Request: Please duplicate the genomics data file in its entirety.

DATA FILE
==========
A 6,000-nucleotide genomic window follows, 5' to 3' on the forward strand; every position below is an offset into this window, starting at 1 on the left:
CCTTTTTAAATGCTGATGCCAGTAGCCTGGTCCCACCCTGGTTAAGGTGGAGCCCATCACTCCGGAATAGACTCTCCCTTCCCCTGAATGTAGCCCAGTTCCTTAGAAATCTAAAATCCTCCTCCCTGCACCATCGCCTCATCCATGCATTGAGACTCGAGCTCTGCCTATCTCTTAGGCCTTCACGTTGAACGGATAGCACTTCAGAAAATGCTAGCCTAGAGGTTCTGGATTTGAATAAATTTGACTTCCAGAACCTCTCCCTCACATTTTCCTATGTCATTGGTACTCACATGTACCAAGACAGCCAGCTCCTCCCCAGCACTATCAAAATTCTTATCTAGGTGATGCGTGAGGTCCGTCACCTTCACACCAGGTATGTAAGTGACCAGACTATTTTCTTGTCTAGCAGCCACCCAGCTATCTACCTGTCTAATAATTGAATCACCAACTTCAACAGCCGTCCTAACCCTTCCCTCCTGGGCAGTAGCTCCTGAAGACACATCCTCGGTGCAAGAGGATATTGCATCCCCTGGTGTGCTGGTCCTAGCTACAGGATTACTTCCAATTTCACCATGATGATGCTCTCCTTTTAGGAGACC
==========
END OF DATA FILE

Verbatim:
A 6,000-nucleotide genomic window follows, 5' to 3' on the forward strand; every position below is an offset into this window, starting at 1 on the left:
CCTTTTTAAATGCTGATGCCAGTAGCCTGGTCCCACCCTGGTTAAGGTGGAGCCCATCACTCCGGAATAGACTCTCCCTTCCCCTGAATGTAGCCCAGTTCCTTAGAAATCTAAAATCCTCCTCCCTGCACCATCGCCTCATCCATGCATTGAGACTCGAGCTCTGCCTATCTCTTAGGCCTTCACGTTGAACGGATAGCACTTCAGAAAATGCTAGCCTAGAGGTTCTGGATTTGAATAAATTTGACTTCCAGAACCTCTCCCTCACATTTTCCTATGTCATTGGTACTCACATGTACCAAGACAGCCAGCTCCTCCCCAGCACTATCAAAATTCTTATCTAGGTGATGCGTGAGGTCCGTCACCTTCACACCAGGTATGTAAGTGACCAGACTATTTTCTTGTCTAGCAGCCACCCAGCTATCTACCTGTCTAATAATTGAATCACCAACTTCAACAGCCGTCCTAACCCTTCCCTCCTGGGCAGTAGCTCCTGAAGACACATCCTCGGTGCAAGAGGATATTGCATCCCCTGGTGTGCTGGTCCTAGCTACAGGATTACTTCCAATTTCACCATGATGATGCTCTCCTTTTAGGAGACC